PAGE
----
Rabies is one of the most lethal viruses on earth, with almost 60,000 people dying of this terrible disease every year. Almost half of these deaths are children, mostly in Africa and Asia. However, rabies is preventable and there is a global goal of achieving zero human dog-mediated rabies deaths by 2030.
Asia and Africa are the main regions affected by rabies in dogs, whilst wildlife may be affected in many parts of the world. Find out where the latest reported outbreaks are with this map.
Rabies is caused by the rabies virus, which is a type of lyssavirus. This Genus also contains a range of viruses closely related to the rabies virus, for example the European bat lyssavirus (EBLV) 1.
The rabies virus is transmitted in saliva, and almost 100% of deaths in humans are due to transmission from dogs when people are bitten. There are also wildlife cycles of rabies, such as those in North America sustained by raccoons, skunks and foxes, and those in South America involving vampire bats.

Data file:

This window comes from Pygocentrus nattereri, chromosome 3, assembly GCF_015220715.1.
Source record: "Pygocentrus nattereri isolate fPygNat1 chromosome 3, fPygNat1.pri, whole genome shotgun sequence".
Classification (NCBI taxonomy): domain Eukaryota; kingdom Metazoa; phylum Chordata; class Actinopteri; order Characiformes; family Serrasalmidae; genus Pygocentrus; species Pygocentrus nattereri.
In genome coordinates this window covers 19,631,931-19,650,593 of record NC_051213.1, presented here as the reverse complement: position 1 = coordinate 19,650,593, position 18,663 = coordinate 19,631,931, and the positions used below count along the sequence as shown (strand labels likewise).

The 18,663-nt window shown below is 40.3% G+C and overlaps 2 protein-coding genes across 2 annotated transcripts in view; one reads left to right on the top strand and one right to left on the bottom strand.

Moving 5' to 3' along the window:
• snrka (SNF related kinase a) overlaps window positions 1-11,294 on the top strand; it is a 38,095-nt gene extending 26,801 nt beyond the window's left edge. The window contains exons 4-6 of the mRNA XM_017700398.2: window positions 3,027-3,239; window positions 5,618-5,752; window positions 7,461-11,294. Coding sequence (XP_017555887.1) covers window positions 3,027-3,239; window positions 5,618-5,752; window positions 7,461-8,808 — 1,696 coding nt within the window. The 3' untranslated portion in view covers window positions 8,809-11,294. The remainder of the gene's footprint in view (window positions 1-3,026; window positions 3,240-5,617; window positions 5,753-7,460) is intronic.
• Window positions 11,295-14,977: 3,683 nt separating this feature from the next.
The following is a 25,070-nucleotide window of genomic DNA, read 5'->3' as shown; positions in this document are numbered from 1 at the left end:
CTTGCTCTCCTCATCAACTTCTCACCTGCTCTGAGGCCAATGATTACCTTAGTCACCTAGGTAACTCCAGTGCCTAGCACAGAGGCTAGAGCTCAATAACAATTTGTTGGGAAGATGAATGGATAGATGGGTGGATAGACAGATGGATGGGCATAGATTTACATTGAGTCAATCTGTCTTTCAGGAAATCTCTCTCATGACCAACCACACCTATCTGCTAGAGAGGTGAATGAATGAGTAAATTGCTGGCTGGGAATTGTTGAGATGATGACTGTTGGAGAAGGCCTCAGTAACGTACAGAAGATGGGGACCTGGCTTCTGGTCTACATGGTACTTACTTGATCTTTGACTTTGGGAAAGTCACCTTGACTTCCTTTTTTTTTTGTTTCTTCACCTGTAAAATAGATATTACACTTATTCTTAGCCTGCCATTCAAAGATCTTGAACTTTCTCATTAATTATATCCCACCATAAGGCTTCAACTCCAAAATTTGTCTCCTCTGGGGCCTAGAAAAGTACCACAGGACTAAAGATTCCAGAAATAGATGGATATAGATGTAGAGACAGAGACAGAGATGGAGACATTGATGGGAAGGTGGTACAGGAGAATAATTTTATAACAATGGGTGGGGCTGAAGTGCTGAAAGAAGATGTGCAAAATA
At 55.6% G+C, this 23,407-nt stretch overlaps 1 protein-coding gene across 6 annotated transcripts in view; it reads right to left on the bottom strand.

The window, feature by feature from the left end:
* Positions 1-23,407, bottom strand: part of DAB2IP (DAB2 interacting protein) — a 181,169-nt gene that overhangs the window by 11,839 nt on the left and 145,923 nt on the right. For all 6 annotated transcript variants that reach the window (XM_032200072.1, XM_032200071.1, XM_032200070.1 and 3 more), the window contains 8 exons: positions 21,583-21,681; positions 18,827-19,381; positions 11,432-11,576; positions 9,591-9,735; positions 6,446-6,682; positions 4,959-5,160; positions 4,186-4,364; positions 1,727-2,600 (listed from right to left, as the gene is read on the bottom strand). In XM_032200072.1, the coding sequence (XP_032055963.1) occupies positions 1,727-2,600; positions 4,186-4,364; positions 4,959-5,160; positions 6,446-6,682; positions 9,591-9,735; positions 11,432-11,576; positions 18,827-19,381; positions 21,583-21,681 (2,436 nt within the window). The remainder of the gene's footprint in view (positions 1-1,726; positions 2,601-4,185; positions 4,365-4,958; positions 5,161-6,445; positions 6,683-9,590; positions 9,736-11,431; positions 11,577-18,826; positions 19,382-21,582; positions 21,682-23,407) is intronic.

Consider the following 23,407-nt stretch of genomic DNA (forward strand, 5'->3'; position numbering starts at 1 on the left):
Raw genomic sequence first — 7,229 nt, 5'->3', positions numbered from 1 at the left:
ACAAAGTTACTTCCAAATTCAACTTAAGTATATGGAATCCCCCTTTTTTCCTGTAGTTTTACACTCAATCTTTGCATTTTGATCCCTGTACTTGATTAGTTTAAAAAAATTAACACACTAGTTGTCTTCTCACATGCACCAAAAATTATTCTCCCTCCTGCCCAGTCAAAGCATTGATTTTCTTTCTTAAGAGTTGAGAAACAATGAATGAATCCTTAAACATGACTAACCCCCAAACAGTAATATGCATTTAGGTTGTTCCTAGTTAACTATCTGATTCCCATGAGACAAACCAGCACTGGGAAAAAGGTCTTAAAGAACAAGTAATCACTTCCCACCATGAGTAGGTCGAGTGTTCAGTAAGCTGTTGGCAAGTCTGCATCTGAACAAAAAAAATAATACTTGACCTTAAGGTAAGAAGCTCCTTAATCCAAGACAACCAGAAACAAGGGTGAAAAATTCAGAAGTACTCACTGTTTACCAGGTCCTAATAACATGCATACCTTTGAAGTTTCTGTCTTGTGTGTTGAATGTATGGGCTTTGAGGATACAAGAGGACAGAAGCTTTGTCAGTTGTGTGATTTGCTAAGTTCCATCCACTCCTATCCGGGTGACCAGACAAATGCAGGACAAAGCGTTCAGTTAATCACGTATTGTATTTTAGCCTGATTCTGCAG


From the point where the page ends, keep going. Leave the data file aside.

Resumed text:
Rabies is preventable and the vaccination of dogs using a high quality vaccine is central to eliminating canine-mediated human deaths from rabies. Not only does this significantly improve human health, it is also financially beneficial to the country because fewer doses of the costly post bite preventative treatment (Post Exposure Prophylaxis, PEP) are required for people exposed to rabies.
Clinical signs in dogs with rabies include aggression/unusual behaviour, excessive salivation, and choking/gagging. In animals and humans the disease is 100% fatal once clinical signs/symptoms occur. As such rabies has one of the highest mortality rates of any disease.
Prevention is the key to controlling and eliminating rabies, with dog vaccination the main tool. People that are bitten by a dog should take appropriate action to wash and clean the wound and seek medical attention.
The disease is 100% preventable. In recent decades countries across Latin America and the Caribbean have made strides towards rabies elimination, and in November 2019, Mexico proved that human canine-mediated deaths can be eliminated when it became the first country in the world to obtain WHO validation for no human rabies deaths. Mexico achieved this by having a national rabies strategy based on mass dog vaccination, raising public awareness, and post-exposure prophylaxis. The cooperation of human and animal health sectors is important in achieving rabies elimination, and rabies is a good example of how a One Health approach can be very effective.